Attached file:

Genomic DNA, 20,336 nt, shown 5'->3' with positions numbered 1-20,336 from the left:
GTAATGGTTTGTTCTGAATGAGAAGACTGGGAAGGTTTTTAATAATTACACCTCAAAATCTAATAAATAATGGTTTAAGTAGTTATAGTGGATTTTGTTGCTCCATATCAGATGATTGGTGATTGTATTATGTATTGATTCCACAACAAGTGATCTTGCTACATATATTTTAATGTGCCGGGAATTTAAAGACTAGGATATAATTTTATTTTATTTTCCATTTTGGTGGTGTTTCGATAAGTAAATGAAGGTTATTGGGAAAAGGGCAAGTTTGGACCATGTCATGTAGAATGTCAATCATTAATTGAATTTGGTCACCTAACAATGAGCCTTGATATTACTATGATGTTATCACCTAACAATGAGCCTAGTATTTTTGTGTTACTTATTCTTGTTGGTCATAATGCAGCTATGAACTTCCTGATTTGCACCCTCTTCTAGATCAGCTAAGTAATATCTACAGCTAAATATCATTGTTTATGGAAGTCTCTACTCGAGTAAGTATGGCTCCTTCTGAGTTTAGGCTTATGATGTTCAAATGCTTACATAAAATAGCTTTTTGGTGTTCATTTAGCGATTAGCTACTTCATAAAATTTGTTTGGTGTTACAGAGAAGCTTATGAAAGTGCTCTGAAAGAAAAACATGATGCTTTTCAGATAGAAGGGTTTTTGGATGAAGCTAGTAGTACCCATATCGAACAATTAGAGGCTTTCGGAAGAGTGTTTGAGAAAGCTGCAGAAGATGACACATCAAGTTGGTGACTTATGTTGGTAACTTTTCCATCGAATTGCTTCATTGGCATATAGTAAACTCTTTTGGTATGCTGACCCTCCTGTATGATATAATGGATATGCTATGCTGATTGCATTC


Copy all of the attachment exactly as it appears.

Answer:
Genomic DNA, 20,336 nt, shown 5'->3' with positions numbered 1-20,336 from the left:
GTAATGGTTTGTTCTGAATGAGAAGACTGGGAAGGTTTTTAATAATTACACCTCAAAATCTAATAAATAATGGTTTAAGTAGTTATAGTGGATTTTGTTGCTCCATATCAGATGATTGGTGATTGTATTATGTATTGATTCCACAACAAGTGATCTTGCTACATATATTTTAATGTGCCGGGAATTTAAAGACTAGGATATAATTTTATTTTATTTTCCATTTTGGTGGTGTTTCGATAAGTAAATGAAGGTTATTGGGAAAAGGGCAAGTTTGGACCATGTCATGTAGAATGTCAATCATTAATTGAATTTGGTCACCTAACAATGAGCCTTGATATTACTATGATGTTATCACCTAACAATGAGCCTAGTATTTTTGTGTTACTTATTCTTGTTGGTCATAATGCAGCTATGAACTTCCTGATTTGCACCCTCTTCTAGATCAGCTAAGTAATATCTACAGCTAAATATCATTGTTTATGGAAGTCTCTACTCGAGTAAGTATGGCTCCTTCTGAGTTTAGGCTTATGATGTTCAAATGCTTACATAAAATAGCTTTTTGGTGTTCATTTAGCGATTAGCTACTTCATAAAATTTGTTTGGTGTTACAGAGAAGCTTATGAAAGTGCTCTGAAAGAAAAACATGATGCTTTTCAGATAGAAGGGTTTTTGGATGAAGCTAGTAGTACCCATATCGAACAATTAGAGGCTTTCGGAAGAGTGTTTGAGAAAGCTGCAGAAGATGACACATCAAGTTGGTGACTTATGTTGGTAACTTTTCCATCGAATTGCTTCATTGGCATATAGTAAACTCTTTTGGTATGCTGACCCTCCTGTATGATATAATGGATATGCTATGCTGATTGCATTC